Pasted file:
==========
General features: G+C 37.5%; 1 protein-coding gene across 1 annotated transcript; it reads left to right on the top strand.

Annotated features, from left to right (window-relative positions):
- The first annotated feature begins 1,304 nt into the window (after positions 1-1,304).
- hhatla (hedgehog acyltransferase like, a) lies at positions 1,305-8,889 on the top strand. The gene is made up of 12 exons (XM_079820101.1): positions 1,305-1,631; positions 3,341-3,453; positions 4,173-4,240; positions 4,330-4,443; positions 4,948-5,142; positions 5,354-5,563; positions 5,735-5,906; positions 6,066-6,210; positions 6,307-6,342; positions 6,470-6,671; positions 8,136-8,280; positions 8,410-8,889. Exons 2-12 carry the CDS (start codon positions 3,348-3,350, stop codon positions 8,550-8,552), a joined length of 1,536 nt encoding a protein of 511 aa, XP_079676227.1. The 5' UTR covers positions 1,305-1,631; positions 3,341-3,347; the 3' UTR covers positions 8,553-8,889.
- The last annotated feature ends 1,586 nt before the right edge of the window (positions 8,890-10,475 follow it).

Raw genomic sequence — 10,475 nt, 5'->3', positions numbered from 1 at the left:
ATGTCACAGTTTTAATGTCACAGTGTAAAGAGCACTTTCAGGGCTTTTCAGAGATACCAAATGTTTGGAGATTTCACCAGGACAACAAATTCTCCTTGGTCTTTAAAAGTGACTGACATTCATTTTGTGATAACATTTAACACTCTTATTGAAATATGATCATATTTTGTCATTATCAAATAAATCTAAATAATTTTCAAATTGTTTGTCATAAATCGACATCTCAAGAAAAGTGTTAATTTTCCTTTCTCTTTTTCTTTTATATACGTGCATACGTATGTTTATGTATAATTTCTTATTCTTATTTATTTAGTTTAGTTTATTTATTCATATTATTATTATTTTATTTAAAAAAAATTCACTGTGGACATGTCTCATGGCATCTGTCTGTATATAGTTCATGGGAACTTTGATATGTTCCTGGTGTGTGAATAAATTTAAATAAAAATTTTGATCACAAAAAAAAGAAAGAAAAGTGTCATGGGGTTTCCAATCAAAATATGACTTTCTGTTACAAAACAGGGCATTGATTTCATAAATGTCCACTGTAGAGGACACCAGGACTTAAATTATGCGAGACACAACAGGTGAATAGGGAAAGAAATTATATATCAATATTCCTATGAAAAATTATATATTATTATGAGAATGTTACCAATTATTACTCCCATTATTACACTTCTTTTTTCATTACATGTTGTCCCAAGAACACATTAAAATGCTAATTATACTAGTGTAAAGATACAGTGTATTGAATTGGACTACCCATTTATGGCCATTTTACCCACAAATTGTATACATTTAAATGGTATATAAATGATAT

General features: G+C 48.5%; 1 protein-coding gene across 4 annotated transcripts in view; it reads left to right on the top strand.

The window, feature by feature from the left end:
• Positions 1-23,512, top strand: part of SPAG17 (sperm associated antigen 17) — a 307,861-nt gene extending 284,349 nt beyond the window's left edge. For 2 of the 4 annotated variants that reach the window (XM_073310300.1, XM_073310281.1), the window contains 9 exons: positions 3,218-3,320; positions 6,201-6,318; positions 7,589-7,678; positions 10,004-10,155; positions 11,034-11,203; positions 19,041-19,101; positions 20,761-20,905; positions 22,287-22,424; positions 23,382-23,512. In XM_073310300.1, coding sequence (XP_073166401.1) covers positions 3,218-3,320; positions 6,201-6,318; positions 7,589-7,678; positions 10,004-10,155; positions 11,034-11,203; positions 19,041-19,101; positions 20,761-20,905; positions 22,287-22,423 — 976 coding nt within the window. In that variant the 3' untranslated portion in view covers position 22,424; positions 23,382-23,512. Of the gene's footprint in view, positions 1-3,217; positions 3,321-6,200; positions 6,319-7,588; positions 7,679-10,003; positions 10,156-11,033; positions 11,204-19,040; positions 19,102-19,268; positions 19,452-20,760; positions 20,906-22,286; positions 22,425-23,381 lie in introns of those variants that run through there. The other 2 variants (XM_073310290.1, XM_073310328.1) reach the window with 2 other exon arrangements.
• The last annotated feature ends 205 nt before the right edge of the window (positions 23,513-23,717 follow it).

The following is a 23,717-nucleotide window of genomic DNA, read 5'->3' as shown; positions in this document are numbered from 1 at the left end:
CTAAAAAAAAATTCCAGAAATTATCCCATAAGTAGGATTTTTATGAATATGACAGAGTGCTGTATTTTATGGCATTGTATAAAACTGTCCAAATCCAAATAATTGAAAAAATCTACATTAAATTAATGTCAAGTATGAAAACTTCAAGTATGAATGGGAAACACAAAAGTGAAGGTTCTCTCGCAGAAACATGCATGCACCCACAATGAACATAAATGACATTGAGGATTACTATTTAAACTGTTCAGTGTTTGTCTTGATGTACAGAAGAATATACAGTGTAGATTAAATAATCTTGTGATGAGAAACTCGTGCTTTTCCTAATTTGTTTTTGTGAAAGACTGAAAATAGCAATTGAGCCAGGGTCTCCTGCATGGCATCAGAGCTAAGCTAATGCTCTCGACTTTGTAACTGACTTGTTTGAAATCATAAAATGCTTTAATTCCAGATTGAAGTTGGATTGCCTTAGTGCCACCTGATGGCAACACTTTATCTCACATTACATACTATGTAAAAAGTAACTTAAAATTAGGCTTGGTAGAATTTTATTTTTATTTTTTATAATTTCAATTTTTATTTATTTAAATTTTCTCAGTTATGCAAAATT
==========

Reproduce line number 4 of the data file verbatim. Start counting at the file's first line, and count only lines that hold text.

- hhatla (hedgehog acyltransferase like, a) lies at positions 1,305-8,889 on the top strand. The gene is made up of 12 exons (XM_079820101.1): positions 1,305-1,631; positions 3,341-3,453; positions 4,173-4,240; positions 4,330-4,443; positions 4,948-5,142; positions 5,354-5,563; positions 5,735-5,906; positions 6,066-6,210; positions 6,307-6,342; positions 6,470-6,671; positions 8,136-8,280; positions 8,410-8,889. Exons 2-12 carry the CDS (start codon positions 3,348-3,350, stop codon positions 8,550-8,552), a joined length of 1,536 nt encoding a protein of 511 aa, XP_079676227.1. The 5' UTR covers positions 1,305-1,631; positions 3,341-3,347; the 3' UTR covers positions 8,553-8,889.